I am a lifelong registered Republican, and I believe that the impeachment process has put our country at a crossroads that will define us as Americans [“Dems to launch formal impeachment inquiry,” News, Sept. 25].
Our president might have committed an egregious act. Regardless of the outcome, Congress is bound to uphold the Constitution. I have heard other Republicans point to the Bill Clinton impeachment as a valid reason to vote on a partisan basis. If the evidence points to innocence, regardless of party, impeachment or conviction should be voted down. If evidence points to the president’s guilt in trying to get a foreign government to support or denigrate American candidates, guilty is the only acceptable outcome.
I have never seen a situation in which the ability of our country to flourish, as our forefathers had envisioned, has been so threatened. Members of Congress who fail to follow the evidence should be voted out of office for failing to uphold the Constitution. In a vote as serious as this, there can be no partisanship.
I was appalled at the contrast between the White House memo on the call between President Donald Trump and Ukrainian President Volodymyr Zelensky and a summary given by chairman Adam Schiff at a Sept. 26 hearing of the House Intelligence Committee.
Schiff said he was portraying “the essence” of the call, but made up words that were not in the phone-call memo.
For example, Schiff, paraphrased the president as saying, “I want you to make up dirt on my political opponent, understand? Lots of it.” This sounds pretty bad, but it was never said by Trump.
Schiff: “I’m going to put you in touch with people, not just any people, but the attorney general of the United States, my attorney general, Bill Barr. He’s got the whole weight of the American law enforcement behind him.” Again, this quotation was made up by Schiff.
For something this important, it was wrong for Schiff to make up statements. Based on these words and Schiff’s tone, it is obvious to me that he hates Trump and should not be involved in this investigation. The House of Representatives should appoint someone who would be fair and neutral.
Martin J. Fries,
The whistleblower law was designed to protect a person who comes forward with information that could result in jeopardizing his or her job. It seems a flagrant violation of the law to seek the identification of the whistleblower in Ukraine case, as President Donald Trump says he wants to do.
Democrats should, but never will, challenge Republicans to condemn President Donald Trump for:
- Implying that the Ukraine case whistleblower be executed as a spy.
- Saying Rep. Adam Schiff has comitted treason while doing his job as chairman of the House Intelligence Committee.
- Invoking the terrible prospect of a civil war by repeating the comments of an evangelical preacher.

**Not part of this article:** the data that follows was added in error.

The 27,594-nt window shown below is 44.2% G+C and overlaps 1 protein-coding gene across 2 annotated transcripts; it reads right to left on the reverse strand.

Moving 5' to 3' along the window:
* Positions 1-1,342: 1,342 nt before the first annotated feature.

If Republicans truly care about the nation, they would demand that the 25th Amendment be used to force Trump to resign. I believe his tweets reveal him to be unfit and dangerous.
The impeachment inquiry seems reminiscent of the trial of Socrates, who observed: “If somebody asks them, ‘Why, what evil does he practice or teach?’ They do not know, and cannot tell; but in order that they do not appear to be at a loss, they repeat the ready-made charges; for they do not like to confess that their pretense of knowledge has been detected.”
In other words, I believe Democrats have dedicated themselves to destroying a president, regardless of the truth, in their pursuit of power. How will they do it? By continuously repeating the same lies, such as that he colluded with Russia to rig the 2016 election.
This technique has been around for thousands of years. The Roman statesman Cato closed each of his speeches with a call to destroy Carthage (“Carthago delenda est”), knowing that the repetition would breed agreement.
They should be ashamed of themselves.
President Donald Trump seems to believe he can do no wrong. And it appears that his supporters believe he is above the law. The attorney general seems to function to shield the president from accountability. Trump has openly tried to use his office for personal gain, suggesting that the next G-7 meeting be held at a Trump resort, and pressured Ukraine to help him against a potential political opponent.
So much for “preserve, protect, and defend the Constitution.”
Despite my strong conviction that Donald Trump has been unfit to be president for many reasons, I have not been in favor of his impeachment.
Perhaps naively, I have felt that by the next election, enough voters would have tired of his behavior and become appalled by his actions to deny him a second term. But the revelation of his solicitation of assistance from a foreign government to possibly smear a political rival has convinced me that the 2020 elections could very well be compromised. Therefore, I do now support impeachment inquiries to shorten this administration.
Perhaps the Republican Party can find another candidate whose experience, demeanor and ethics would be worthy of the presidency.